Gina Rappleye

1. What is your specific area of research (include the name of your faculty and/or laboratory)?
I am involved in research concerning the areas of language and reading. My advisor in this area of research for the past two years is Professor Virginia Mann of the Cognitive Science department. My specific area of study focuses on different cognitive abilities integral to reading ability and comprehension. Some of these abilities include phonological awareness and working memory. I am also currently studying attitudes associated with these different levels of reading ability and comprehension. In discovering what contributes effectively to a person’s ability to read, better techniques of teaching children to read, as well as helping adult readers, may be developed and employed in schools.
2. When and how did you first get involved in research?

During my sophomore year at UCI, I had Professor Mann for a class and became interested in her area of research. After speaking with her about her current projects, she gave me the opportunity to participate in a study she was conducting at that time. After learning a tremendous amount with that initial study, I was able to begin my own research project under her direction. Due to being granted funding from UROP, I received the invaluable experience of designing and conducting my own study. This has aided me greatly in the current undertakings of my thesis, in which I have been able to employ everything that I have learned over the past two years in the completion of a year long project of my own.

3. How has research enhanced you education?

The tools I have gained conducting research have created an educational environment that will aid me in my accomplishments for the rest of my life. The experience of studying a subject in depth, designing an experiment, analyzing and collecting data, analytically dealing with triumphs and shortfalls, following through to completion, and putting it altogether in the end, is something that has defined my university experience. The level of understanding and involvement attained through conducting research is something that is impossible to acquire through an average structured class, but has enabled me to view with a deeper perspective when introduced to any subject matter. The experience of critically thinking and interpreting data has allowed me to go beyond merely learning, and to be truly engaged in my endeavors.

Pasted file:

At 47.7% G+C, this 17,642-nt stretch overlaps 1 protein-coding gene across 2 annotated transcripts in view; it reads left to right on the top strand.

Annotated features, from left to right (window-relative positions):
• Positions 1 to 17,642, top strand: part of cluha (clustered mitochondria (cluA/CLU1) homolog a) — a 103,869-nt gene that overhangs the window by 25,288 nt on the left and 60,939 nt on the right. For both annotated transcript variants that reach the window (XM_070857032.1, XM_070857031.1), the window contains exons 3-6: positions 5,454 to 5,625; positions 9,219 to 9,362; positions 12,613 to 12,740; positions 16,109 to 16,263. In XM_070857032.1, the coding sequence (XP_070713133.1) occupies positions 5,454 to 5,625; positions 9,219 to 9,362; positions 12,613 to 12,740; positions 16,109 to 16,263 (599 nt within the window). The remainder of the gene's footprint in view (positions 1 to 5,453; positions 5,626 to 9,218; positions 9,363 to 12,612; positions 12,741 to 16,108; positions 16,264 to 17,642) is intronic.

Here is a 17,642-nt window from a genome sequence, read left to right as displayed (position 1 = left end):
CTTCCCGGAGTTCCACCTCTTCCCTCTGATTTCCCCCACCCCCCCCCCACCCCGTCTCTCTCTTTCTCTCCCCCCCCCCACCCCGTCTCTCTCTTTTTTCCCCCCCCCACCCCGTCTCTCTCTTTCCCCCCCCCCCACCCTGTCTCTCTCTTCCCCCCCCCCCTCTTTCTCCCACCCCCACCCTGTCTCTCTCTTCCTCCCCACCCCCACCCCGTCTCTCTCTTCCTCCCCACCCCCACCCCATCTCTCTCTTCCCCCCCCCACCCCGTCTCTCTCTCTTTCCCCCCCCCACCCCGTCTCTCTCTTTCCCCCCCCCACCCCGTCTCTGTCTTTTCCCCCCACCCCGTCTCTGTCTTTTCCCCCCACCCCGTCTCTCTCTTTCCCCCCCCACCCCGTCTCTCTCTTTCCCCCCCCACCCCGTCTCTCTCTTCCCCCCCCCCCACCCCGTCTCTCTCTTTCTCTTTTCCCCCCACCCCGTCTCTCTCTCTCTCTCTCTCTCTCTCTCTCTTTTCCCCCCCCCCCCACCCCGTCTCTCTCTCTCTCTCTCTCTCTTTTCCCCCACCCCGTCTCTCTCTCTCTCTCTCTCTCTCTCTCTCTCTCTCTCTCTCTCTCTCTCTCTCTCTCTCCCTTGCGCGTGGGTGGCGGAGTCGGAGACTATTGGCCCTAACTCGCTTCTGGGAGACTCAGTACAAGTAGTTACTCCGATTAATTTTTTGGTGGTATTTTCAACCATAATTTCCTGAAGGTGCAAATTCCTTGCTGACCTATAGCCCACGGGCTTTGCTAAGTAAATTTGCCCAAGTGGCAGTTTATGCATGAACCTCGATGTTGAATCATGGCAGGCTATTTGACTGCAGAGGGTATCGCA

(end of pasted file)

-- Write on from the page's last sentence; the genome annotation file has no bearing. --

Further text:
4. What has been you favorite experience with research (include any interesting stories or specific events)?

My favorite aspect of my research has been designing my own materials and seeing them produce interesting results. This year, while conducting my thesis project, I was able to delve into past research similarly conducted in this area, and develop my own materials appropriate for the issues I am investigating. The first run of statistics on my data was nerve racking, the moment of truth when I could receive the ultimate validation for all my countless hours of work. I have gained some results that I expected and some that were not expected, but all interesting. This has led to the most exciting part of all . . . interpreting all of the results I have obtained, and knowing what an incredible experience I have received through this endeavor.

5. What are your future plans and how has being involved in research helped to prepare you to meet your goals?

I plan to go on to graduate school after completing my undergraduate degrees in Cognitive Science and Philosophy. Research has given me skills that I can take with me for the rest of my life. I am now able to think more critically, view things more analytically, work harder, and view the larger picture along with the little things. I am now more confident in my own abilities, and have a true desire to not only continue my education, but to also play an active role in the learning process.

6. What advice would you give to a student interested in pursuing a faculty-mentored undergraduate research project or creative activity?

I would definitely recommend pursuing research as an undergraduate. The experiences and relationships you achieve are things that you will never grasp by merely taking required classes. Look into faculty who work in an area you are interested in, and talk with them! This is the best way to discover where it is you will be happiest and who you will feel the most comfortable working with. Research can be what makes your university experience truly worthwhile, as well as paving the way for a future career.

Past Researchers of the Month

  1999
Dec. '99 Gina Rappleye
Nov. '99 Maria Rendon
Oct. '99 Scott Avecilla
Sep. '99 Peter Krutzik
Aug. '99 Raj Gopalakrishnan
Jul. '99 Christina Rahn
Jun. '99 Catharine Larsen
May '99 Han Kang
Apr. '99 Bonnie Pau
Mar. '99 Sharla Meeks
Feb. '99 Simin Bahrami
Jan. '99 Catherine Le
     
Recent Year
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  1998